Killers of The Flower Moon is a film that will certainly move you…
In the case of a man sat nearby, he moved out of the auditorium as soon as the BBFC title card appeared, clearly having entered the wrong room!
Still, for those of us who remained, I’ll give a brief introduction which would’ve been useful at the time, since we weren’t even told in which year the film was set at the start – a rather important factor, Scorsese, which was leaving me confused.dom!
World War I has come to a close, and this is the time of the annual “flower moon” phenomenon, where new large plant kill off the smaller ones over the Blackjack hills, around May. At the same time, some of the Osage tribesmen strike oil on their lands, but government laws mean they need to have their money managed by white guardians. Enter William Hale (Robert De Niro – Joker), who has befriended them, soon followed by his nephew Ernest Burkhart (Leonardo DiCaprio – Titanic 3D 25th Anniversary), who has returned from the war and is looking to his uncle for guidance.
As Meja once sang in 1998, it’s all about the money, and while many of the Kyle family (no, not Jeremy) have significant others, Hale wants Ernest to marry Mollie Kyle (Lily Gladstone), since her family own oil headrights, which means they’re richer than astronauts. As such, young Ernie will also be in the money… well, I say YOUNG Ernie, since Leo is almost 49, so for a soldier returning from the war, he’s at least 20 years too old.
Before long, one of her sisters, Minnie (Jillian Dion), starts feeling ill and passes away before too long. Was it a natural death? Well, with all that money sloshing around in the Texas Tea, it doesn’t take an Einstein to figure out that foul play is afoot, but who’s to blame?
Then more of her relatives, along with some other people, also meet an untimely end. How can they figure out what’s happening and put a stop to it? It also doesn’t help that Mollie has diabetes, and that back in the early 20th Century, it wasn’t as easy to treat as it is these days. Additionally, the Osage population blame white men for turning red blood white, by marrying them, so some casual racism on their part.
Amongst the horror of what’s happening, there’s quite a beautiful moment when their mother, Lizzie Q (Tantoo Cardinal – Eden, Wind River), passes away, and at that precise moment whilst surrounded by her family, she opens her eyes, they’re all gone, and she can only see spirit guides whp help her up, and escort her off on her journey. That was very affecting.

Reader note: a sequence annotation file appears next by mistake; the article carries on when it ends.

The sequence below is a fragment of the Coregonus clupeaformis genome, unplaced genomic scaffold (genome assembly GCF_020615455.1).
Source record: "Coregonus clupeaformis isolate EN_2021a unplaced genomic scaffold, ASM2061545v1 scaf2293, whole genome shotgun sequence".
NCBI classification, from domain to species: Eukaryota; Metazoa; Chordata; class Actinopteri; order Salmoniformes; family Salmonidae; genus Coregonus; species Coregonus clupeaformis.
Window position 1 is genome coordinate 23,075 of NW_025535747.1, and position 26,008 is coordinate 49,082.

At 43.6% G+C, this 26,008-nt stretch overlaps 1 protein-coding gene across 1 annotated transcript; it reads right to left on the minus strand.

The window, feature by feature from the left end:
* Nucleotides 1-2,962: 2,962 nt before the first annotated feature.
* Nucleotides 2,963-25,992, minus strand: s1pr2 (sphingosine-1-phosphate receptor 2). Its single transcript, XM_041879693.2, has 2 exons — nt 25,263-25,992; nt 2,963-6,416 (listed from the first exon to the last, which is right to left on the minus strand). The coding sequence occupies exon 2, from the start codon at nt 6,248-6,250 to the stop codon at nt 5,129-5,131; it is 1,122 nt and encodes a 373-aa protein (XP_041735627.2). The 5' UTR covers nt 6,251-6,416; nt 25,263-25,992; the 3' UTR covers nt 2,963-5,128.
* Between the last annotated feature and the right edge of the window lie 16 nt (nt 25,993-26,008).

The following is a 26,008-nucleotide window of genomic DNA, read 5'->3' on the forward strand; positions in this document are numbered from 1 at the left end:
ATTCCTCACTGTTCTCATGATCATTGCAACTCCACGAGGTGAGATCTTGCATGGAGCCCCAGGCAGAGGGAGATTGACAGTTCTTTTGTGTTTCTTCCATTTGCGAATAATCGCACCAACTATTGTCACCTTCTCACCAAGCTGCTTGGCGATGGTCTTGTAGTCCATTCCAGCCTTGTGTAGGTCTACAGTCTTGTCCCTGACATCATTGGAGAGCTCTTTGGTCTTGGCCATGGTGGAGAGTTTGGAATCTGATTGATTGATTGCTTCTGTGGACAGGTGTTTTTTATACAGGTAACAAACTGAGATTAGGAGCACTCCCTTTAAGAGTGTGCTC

In addition to the initial premise, I wasn’t aware that when someone dies, that is why we are shown a pipe being buried, and at any funeral, apples are placed on the coffin lids.
Overall, Killers of The Flower Moon is very good, but also a slow burn as it’s very long: 3 hours and 26 minutes. This is 3 minutes shorter than Scorsese’s 2019 epic, The Irishman, and both feel rather like a long three or four-part TV series. Still, if you can sit through it in the cinema, it’s a recommended trip. The acting is also a strong standard from all concerned.
However, the conclusion summary for the whole story is done as a jokey radio play on stage, which is very jarring, and doesn’t at all mix with the film’s serious tone. WTF was Scorsese thinking?! In fact, he also takes the role as radio producer, and is the last of the voices speaking into the mic before it moves to the closing credits – all of which are static and of the non-crawl variety.
As an aside, while in the Trafford Centre, I realised that the sound for Taylor Swift in Dolby is INCREDIBLE! But…
…it’s a shame I had no intention of watching that, and was still sat watching the above movie… I guess there’s not much in the way of soundproofing between auditoriums, but that one is louder than Oppenheimer!!